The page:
Jo is the founder of 4 Voices, was the CEO and Board Member of Orange Sky Australia for nearly 4 years, had a corporate career for 25 years, and is mum to one daughter and three sons, including one of the founders of Orange Sky Australia, the world’s first free mobile laundry service for people experiencing homelessness.

After nearly four years as the CEO for Orange Sky, Jo saw a community need for connection – helping people who were experiencing loneliness or digital isolation and launched 4 Voices on 8 March 2020, just ahead of the first Covid-19 lockdown.

4 Voices is a charity with a mission to connect girls and women seeking change by reducing social and digital isolation, domestic and family violence and homelessness through the power of connection:

Social: offering non-judgemental conversation over a cup of tea, coffee or Milo.

Digital: using technology to help people connect with friends or family and helping to use smartphones and computers.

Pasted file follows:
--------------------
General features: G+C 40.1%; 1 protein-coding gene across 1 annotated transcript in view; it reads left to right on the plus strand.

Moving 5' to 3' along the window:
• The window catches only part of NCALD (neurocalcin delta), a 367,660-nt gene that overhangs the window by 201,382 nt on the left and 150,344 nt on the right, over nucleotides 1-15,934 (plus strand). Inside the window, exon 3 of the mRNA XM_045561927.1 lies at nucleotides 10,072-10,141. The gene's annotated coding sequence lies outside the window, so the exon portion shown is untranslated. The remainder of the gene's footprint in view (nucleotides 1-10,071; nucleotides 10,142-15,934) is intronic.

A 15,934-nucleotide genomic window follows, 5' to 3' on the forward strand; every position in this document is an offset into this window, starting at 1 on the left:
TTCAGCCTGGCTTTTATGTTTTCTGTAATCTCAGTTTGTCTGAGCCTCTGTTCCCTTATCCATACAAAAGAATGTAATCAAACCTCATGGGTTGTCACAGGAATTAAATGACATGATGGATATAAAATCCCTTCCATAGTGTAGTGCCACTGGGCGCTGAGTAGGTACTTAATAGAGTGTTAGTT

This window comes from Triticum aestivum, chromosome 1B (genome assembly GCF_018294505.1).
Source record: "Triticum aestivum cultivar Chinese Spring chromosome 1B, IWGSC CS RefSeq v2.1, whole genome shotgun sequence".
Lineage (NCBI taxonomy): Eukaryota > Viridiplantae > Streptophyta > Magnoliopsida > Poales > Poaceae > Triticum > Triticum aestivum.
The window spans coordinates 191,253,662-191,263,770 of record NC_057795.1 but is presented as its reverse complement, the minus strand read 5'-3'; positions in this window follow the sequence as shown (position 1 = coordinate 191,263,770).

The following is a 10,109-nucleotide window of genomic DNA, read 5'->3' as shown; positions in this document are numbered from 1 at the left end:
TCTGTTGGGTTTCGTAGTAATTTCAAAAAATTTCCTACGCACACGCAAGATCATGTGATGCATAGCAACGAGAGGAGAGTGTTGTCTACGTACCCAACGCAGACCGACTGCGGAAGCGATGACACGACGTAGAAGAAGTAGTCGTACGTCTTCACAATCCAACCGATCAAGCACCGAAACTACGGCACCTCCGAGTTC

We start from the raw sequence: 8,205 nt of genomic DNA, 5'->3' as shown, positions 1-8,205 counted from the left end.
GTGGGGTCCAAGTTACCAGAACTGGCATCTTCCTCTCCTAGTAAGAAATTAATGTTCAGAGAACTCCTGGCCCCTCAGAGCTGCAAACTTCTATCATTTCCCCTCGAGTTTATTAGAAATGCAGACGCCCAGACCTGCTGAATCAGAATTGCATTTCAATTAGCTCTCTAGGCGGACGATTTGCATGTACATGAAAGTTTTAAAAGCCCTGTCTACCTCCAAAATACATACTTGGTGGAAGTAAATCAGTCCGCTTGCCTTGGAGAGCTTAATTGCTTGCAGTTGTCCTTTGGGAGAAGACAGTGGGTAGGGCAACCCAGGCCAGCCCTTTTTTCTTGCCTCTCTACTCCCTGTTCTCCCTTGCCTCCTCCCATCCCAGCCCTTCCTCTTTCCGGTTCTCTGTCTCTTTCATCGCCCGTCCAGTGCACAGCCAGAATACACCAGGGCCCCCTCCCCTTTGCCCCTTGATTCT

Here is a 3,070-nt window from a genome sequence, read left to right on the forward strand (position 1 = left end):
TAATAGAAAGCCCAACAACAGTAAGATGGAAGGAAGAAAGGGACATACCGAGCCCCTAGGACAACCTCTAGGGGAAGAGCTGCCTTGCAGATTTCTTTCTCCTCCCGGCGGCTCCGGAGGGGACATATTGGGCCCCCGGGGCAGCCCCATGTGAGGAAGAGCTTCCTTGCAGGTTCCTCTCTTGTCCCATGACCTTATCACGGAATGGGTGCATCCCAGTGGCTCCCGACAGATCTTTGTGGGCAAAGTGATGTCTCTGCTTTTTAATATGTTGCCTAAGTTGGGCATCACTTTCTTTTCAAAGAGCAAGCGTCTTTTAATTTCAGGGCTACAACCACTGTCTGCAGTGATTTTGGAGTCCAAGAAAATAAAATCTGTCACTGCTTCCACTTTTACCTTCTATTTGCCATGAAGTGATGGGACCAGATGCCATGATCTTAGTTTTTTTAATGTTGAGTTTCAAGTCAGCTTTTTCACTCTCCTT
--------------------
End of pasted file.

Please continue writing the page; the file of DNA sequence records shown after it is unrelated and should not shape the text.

Employment: helping find meaningful work by preparing resumes, setting up jo alerts, practising interview techniques, finding volunteer work or even a start-up business.

Community: connecting vulnerable people to other service providers who can help them

Jo Westh was a guest speaker at the T+M Connect luncheon held at our offices in Riverside Centre on Thursday 1 December 2022.

Are you, or do you know, a Great Queenslander?

Established in 1893, Thynne + Macartney has helped people and businesses to build and grow within Queensland and across Australia, as well as navigate the challenges and issues that sometimes arise. Our firm’s history is intertwined with the development of the State, but we haven’t shouted it from the rooftops. It is just not our style.

However, it is not every day that you get to celebrate 130 years of continuous operation and we thought that was something to shout about, but what to say?

Then we realised there must be other people, businesses and charities out there who get on with what they have to do to make Queensland the great state it is – other Great Queenslanders.

If you are, or if you know, a Great Queenslander, please let us know by completing the short form here.